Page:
Teaching a child to consistently apply manners in his everyday interactions is a daunting task. I think I’d rather face smelly Tamara-eating trolls. Or Lord Voldemort teamed with Sauron and Megatron. Or my housework ... and honey, you know I don’t do housework.
We go through brief snatches of time when Kiddo remembers he should be polite and grateful for gifts, clothing, food, and the fact that Mommy isn’t on top of the roof pouring cauldrons of boiling pitch on those strange people who drive a truck around the neighborhood selling meat. Yes, that is a thing here in Brunswick, Georgia. I don’t know when door-to-door meat salesmen became the next great wave in entrepreneurship, but it needs to stop. I do not buy steaks out of the back of a Chevy Silverado or even a Ford F-150. I do not buy it from people who look like they might have gathered said meat from the sides and surfaces of the roads. I sincerely pray no one does. If you’re that desperate for a meal, give me a call and I’ll bring you a casserole.
But back to good manners. Kiddo has them once in a great while. Right now it appears that he has lost them to whatever gremlin runs about stealing a child’s natural angelic sensibilities and my sanity. Each time he descends into a new round of rudeness, he does so with increasingly brow-raising results.
Heard in my house in the last week:
“Give me cookies.”
“I won’t do it!”
Okay, that last one was me. I never claimed to be Miss Manners myself. Plus I really do want chocolate right now and forever.
Once more, polite utterances of ‘please’ and ‘thank you’ and ‘excuse me’ have made their exit from my child’s store of speech. He knows better. He even occasionally remembers better when I give him my now-patented stare of ‘Sh!t’s About To Get Real All Over You’ (soon to be available through Amazon and other fine retailers for only $14.99).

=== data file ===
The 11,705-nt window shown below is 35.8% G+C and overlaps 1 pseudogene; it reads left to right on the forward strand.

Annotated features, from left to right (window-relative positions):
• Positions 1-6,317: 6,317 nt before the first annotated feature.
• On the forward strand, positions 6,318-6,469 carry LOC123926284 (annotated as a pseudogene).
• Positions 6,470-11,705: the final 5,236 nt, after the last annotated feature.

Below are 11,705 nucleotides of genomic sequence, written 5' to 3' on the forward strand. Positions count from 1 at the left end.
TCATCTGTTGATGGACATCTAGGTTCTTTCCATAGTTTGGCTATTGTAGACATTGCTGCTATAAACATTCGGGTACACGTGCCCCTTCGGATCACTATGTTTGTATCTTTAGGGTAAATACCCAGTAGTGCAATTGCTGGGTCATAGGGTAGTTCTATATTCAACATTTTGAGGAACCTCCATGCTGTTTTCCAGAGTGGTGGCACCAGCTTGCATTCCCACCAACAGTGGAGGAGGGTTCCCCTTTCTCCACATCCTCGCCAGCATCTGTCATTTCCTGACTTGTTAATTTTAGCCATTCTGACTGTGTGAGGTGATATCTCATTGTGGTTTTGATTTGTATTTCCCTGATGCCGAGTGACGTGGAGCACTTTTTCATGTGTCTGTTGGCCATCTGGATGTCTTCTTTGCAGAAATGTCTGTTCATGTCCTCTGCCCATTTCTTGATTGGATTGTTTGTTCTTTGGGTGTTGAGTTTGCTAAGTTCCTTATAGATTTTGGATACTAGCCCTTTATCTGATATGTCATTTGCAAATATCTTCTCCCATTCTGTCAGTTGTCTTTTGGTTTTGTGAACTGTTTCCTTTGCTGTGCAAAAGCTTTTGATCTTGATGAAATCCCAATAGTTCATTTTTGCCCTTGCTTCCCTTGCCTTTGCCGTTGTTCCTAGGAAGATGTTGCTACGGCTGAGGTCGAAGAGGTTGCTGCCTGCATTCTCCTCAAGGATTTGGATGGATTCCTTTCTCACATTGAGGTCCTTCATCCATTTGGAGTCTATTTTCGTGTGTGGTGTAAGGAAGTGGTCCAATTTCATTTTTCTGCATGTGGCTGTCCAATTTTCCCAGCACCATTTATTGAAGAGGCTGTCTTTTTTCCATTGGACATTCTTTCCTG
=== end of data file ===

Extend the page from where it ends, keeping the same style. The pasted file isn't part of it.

Yes, it’s irksome. Yes, it makes me wonder if I’m raising a feral savage or future pro wrestler, two stomach-churning possibilities. But I also remember a time when I would have given anything to hear my son respond to a question with a simple ‘yes’ or ‘no’. That he does so now – often at the top of his lungs with his own kid’s patented stare of ‘Sh!t’s About To Get Real All Over You’ (soon to be available through Toys ‘R Us and other fine retailers for only fifty cents and a sticky handful of gummi worms) – is something of a blessing.
Autism can steal a child’s voice. For a long time, it hoarded Kiddo’s. He spoke early, but it was only to mimic phrases and sentences he’d heard. Interactive speech and actual conversations were impossible for some time. That he can tell me some of what is on his mind now – even if it’s a grouchy snarl of “Move!” as he shoves past me to get at something he wants – is a blessing. As is knowing that he is capable of those precious manners. Someday he will appreciate them as they help him fit into and survive a world that all too often gives no quarter to those with special needs. Knowing that he will be able to shout “No thank you!” to purveyors of questionable meat at his doorstep fills me with joy and relief.